Mobile boat restorer, repairman and sailing instructor Simon Papendick’s weblog shows him restoring a Fox & Son of Ipswich motor launch originally built around the 1960s. See the photos here. To see earlier posts relating to Simon’s projects, go here and click through the ‘earlier posts’ links.
Mark Harvey has pointed out this great weblog about The Norfolk Broads by Steve Silk, the author of a guide to the Wherryman’s Way long distance footpath.
It’s not exclusively a boating weblog, but it is about a favourite sailing area, and it is beautifully done. Try these posts for a sample: Thurne Dyke: Albion by accident; Burgh St Peter: a new ferry for the Burgh Bulge; Bixley: the unloved St Wandregesilius.
Claudia Myatt is a talented and highly effective maritime artist who knows how to conjure up a form in a few sweet lines – see some samples of her work here.
Her site also has a nice download of traditional boat drawings for kids to colour-in, which might provide some entertainment for children shut in due to all the bad weather we’ve been having.
Claudia has drawn up her six top tips for drawing and painting boats and ships. They sound like they could make all the difference to those of you draw well enough to find the experience rewarding – and if you do I can’t tell you how envious I am!
My thanks to regular intheboatshed.net reader and contributor Paul Mullings for leading me to this one.
Gavin and Stacey at the Tees and Hartlepool Yacht Club
Round Britain sailing canoeist Gavin Millar has reached Amble in Northumberland – progress that amounts to something like a third of the distance he hoped to cover in about half the time the time he has available.
In the worst summer weather I can recall, his progress seems to me to be nothing short of wonderful, and I’m quite sure that he’s succeeding in one of his key aims, to demonstrate the abilities of the sailing canoe.
For one thing, I know he’ll be giving quite a few dinghy and small yacht sailors cause to stop and think about whether their boating approach is the right one for the location, available time and budget.
Readers who would like to know a little more about the fascinating 150-year history of cruising by sailing canoe in the UK, a good place to start is Gavin’s website, which includes a page on just this topic.
But the weather conditions must be wildly frustrating for the man himself. He must so wish he’d done it last year or next.
But talking with him, you quickly get an impression of a man with a very considered approach to life. I imagine his daily routine must involved a certain amount of something close to meditation, and his weblog post of yesterday has exactly that quality as he considers his options as the time available to complete his voyage runs a little short:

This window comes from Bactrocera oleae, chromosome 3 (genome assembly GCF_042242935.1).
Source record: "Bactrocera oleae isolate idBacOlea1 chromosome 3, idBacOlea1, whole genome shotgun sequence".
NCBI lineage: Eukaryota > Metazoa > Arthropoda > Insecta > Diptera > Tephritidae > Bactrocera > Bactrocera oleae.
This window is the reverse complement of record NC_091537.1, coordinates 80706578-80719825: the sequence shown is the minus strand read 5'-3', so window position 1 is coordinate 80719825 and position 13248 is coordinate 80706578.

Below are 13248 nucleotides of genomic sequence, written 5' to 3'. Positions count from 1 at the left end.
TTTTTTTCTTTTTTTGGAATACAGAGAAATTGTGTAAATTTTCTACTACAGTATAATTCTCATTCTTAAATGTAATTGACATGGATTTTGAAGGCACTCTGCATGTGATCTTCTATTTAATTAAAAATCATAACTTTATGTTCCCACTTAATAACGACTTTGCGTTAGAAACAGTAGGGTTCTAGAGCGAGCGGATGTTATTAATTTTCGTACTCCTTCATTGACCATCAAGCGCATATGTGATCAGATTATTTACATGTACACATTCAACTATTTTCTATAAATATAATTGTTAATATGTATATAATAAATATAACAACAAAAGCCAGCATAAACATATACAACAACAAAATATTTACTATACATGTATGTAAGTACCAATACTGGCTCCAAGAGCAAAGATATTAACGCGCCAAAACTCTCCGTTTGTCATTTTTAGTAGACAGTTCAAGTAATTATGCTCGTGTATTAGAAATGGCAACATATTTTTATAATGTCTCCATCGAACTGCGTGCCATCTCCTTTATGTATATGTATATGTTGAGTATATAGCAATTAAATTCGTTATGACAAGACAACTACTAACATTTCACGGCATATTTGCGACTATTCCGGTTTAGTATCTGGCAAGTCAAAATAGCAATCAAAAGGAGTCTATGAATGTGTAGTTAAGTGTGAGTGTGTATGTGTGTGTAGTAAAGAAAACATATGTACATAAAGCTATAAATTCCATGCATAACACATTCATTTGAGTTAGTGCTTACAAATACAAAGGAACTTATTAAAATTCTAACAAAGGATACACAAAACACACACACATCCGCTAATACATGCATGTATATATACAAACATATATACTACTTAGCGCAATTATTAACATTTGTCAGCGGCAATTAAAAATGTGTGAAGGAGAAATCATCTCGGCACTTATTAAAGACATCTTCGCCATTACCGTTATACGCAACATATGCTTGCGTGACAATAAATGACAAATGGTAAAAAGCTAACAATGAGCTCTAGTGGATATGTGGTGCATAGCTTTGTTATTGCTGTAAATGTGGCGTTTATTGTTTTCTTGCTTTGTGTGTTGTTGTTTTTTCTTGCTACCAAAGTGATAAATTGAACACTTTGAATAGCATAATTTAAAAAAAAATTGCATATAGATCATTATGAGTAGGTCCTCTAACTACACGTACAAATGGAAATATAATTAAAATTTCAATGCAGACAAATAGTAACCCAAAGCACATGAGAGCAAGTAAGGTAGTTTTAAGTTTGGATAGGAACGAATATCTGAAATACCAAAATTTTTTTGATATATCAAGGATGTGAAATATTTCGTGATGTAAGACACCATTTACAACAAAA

‘I’ve decided to press on and to get as far as I can. And if I don’t complete the entire route then I’ll return to finish it at a later date. I’ve also been reminding myself of some of the reasons why I have chosen to make this voyage in a sailing canoe. These include not only the challenge itself but also the opportunity to explore the very varied and often stunningly beautiful British coastline in a way that’s often not possible in a yacht and sometimes not possible by sailing dinghy. The closeness to the physical experience, the ability to land on a wide variety of beaches and to get up close to headlands, cliffs and to some isolated and little visited parts of our coast are some of the attractions.
‘So, next I head on past the delights of the Northumbrian Coast before reaching a Scotland. And I’ll continue to try to communicate the excitement and enjoyment of travelling by sailing canoe as best I can.’
Go Gavin! For me, you can stuff most of the Olympics. Gavin and Stacey’s circumnavigation of Great Britain is the best sporting reason to pray for better weather.
PS Gavin has a Facebook page featuring brief details of his progress – if Fb’s your thing, I’m sure he’d appreciate as many ‘likes’ as he can get.
A recent shot of Ben Crawshaw sailing his Light Trow Onawind Blue, photo by Toni Clapés
Light Trow sailor Ben Crawshaw has reported on a windy race in which he took part in Onawind Blue – and received a prize for going around twice in cracking time.
In all the time Ben has spent with OB, he has clearly developed tremendous skills, and his report has what you might call a swashbuckling tone.
(I should say that the photo above was taken a little while ago – not at the race reported on here.)
Here’s a quote from what he has to say.
I felt confident about driving OB hard. The wind was solid and, away from the land, the gusts came on more gently. I had my legs hooked under an oar lashed across the thwarts and my bum hanging over the rail. My boat was making good progress to windward compared to others further to leeward, some of whom appeared to be over canvassed and spilling wind.